9.17. 序列函式

This section describes functions for operating on_sequence objects_, also called sequence generators or just sequences. Sequence objects are special single-row tables created withCREATE SEQUENCE. Sequence objects are commonly used to generate unique identifiers for rows of a table. The sequence functions, listed inTable 9.47, provide simple, multiuser-safe methods for obtaining successive sequence values from sequence objects.
Table 9.47. Sequence Functions
Return Type
Return value most recently obtained withnextvalfor specified sequence
Return value most recently obtained withnextvalfor any sequence
Advance sequence and return new value
Set sequence's current value
Set sequence's current value andis_calledflag
The sequence to be operated on by a sequence function is specified by aregclassargument, which is simply the OID of the sequence in thepg_classsystem catalog. You do not have to look up the OID by hand, however, since theregclassdata type's input converter will do the work for you. Just write the sequence name enclosed in single quotes so that it looks like a literal constant. For compatibility with the handling of ordinarySQLnames, the string will be converted to lower case unless it contains double quotes around the sequence name. Thus:
operates on sequence
operates on sequence
operates on sequence
The sequence name can be schema-qualified if necessary:
operates on
same as above
searches search path for
SeeSection 8.18for more information aboutregclass.


BeforePostgreSQL8.1, the arguments of the sequence functions were of typetext, notregclass, and the above-described conversion from a text string to an OID value would happen at run time during each call. For backward compatibility, this facility still exists, but internally it is now handled as an implicit coercion fromtexttoregclassbefore the function is invoked.
When you write the argument of a sequence function as an unadorned literal string, it becomes a constant of typeregclass. Since this is really just an OID, it will track the originally identified sequence despite later renaming, schema reassignment, etc. This“early binding”behavior is usually desirable for sequence references in column defaults and views. But sometimes you might want“late binding”where the sequence reference is resolved at run time. To get late-binding behavior, force the constant to be stored as atextconstant instead ofregclass:
is looked up at runtime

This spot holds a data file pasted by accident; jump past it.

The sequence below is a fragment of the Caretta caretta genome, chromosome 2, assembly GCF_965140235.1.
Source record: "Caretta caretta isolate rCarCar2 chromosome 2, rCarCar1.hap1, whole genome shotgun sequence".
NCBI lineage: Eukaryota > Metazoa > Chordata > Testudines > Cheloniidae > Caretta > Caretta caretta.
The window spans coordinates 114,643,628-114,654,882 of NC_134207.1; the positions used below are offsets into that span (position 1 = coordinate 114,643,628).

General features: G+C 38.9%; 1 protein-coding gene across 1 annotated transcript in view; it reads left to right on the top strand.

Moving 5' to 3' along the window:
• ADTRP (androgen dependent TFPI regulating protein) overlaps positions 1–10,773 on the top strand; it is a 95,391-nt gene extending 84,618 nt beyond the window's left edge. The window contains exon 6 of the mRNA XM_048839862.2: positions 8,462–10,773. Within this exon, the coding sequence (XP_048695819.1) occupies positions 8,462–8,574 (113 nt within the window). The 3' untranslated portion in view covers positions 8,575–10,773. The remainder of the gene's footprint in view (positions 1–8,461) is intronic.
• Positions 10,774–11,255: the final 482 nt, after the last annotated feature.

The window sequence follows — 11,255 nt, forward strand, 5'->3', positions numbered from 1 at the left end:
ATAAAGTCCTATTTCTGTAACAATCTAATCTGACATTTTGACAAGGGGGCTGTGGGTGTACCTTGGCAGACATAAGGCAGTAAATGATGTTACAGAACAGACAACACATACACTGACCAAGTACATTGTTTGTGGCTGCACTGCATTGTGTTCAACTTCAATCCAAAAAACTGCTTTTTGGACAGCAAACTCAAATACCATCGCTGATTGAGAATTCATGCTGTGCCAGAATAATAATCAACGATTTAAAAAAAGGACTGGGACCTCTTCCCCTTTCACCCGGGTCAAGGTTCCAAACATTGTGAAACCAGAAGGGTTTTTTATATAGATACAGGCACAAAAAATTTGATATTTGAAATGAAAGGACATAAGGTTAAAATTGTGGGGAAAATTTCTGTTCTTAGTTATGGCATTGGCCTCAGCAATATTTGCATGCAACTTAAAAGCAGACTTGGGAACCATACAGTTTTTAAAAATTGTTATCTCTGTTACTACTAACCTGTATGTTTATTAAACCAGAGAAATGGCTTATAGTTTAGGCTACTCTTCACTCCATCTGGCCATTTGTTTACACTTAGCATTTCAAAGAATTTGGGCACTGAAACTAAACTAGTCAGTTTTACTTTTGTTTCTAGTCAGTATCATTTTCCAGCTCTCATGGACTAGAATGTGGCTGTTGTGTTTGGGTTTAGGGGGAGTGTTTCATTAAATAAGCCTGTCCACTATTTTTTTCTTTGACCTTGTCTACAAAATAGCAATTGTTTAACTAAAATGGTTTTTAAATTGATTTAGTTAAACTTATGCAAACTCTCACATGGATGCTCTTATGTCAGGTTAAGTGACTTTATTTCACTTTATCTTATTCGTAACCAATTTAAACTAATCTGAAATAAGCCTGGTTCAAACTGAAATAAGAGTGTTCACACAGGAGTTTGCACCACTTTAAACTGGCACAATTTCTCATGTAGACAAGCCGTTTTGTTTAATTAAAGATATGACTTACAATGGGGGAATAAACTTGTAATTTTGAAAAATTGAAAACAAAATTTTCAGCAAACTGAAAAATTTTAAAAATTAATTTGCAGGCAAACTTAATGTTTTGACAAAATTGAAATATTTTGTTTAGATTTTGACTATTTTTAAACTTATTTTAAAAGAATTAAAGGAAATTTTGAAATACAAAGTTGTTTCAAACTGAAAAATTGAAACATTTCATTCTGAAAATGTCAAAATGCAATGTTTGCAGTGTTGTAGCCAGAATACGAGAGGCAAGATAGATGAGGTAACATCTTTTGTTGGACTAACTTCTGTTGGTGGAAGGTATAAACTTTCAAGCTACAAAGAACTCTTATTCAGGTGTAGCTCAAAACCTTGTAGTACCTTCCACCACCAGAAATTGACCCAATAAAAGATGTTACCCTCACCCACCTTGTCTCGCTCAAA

Note that late binding was the only behavior supported inPostgreSQLreleases before 8.1, so you might need to do this to preserve the semantics of old applications.
Of course, the argument of a sequence function can be an expression as well as a constant. If it is a text expression then the implicit coercion will result in a run-time lookup.
The available sequence functions are:
Advance the sequence object to its next value and return that value. This is done atomically: even if multiple sessions executenextvalconcurrently, each will safely receive a distinct sequence value.
If a sequence object has been created with default parameters, successivenextvalcalls will return successive values beginning with 1. Other behaviors can be obtained by using special parameters in theCREATE SEQUENCEcommand; see its command reference page for more information.


To avoid blocking concurrent transactions that obtain numbers from the same sequence, anextvaloperation is never rolled back; that is, once a value has been fetched it is considered used and will not be returned again. This is true even if the surrounding transaction later aborts, or if the calling query ends up not using the value. For example anINSERTwith anON CONFLICTclause will compute the to-be-inserted tuple, including doing any requirednextvalcalls, before detecting any conflict that would cause it to follow theON CONFLICTrule instead. Such cases will leave unused“holes”in the sequence of assigned values. Thus,PostgreSQLsequence objects_cannot be used to obtain“gapless”sequences_.
This function requiresUSAGEorUPDATEprivilege on the sequence.
Return the value most recently obtained bynextvalfor this sequence in the current session. (An error is reported ifnextvalhas never been called for this sequence in this session.) Because this is returning a session-local value, it gives a predictable answer whether or not other sessions have executednextvalsince the current session did.
This function requiresUSAGEorSELECTprivilege on the sequence.
Return the value most recently returned bynextvalin the current session. This function is identical tocurrval, except that instead of taking the sequence name as an argument it refers to whichever sequencenextvalwas most recently applied to in the current session. It is an error to calllastvalifnextvalhas not yet been called in the current session.
This function requiresUSAGEorSELECTprivilege on the last used sequence.
Reset the sequence object's counter value. The two-parameter form sets the sequence'slast_valuefield to the specified value and sets itsis_calledfield totrue, meaning that the nextnextvalwill advance the sequence before returning a value. The value reported bycurrvalis also set to the specified value. In the three-parameter form,is_calledcan be set to eithertrueorfalse.truehas the same effect as the two-parameter form. If it is set tofalse, the nextnextvalwill return exactly the specified value, and sequence advancement commences with the followingnextval. Furthermore, the value reported bycurrvalis not changed in this case. For example,
SELECT setval('foo', 42);
will return 43
SELECT setval('foo', 42, true);
Same as above
SELECT setval('foo', 42, false);
will return 42
The result returned bysetvalis just the value of its second argument.


Because sequences are non-transactional, changes made bysetvalare not undone if the transaction rolls back.
This function requiresUPDATEprivilege on the sequence.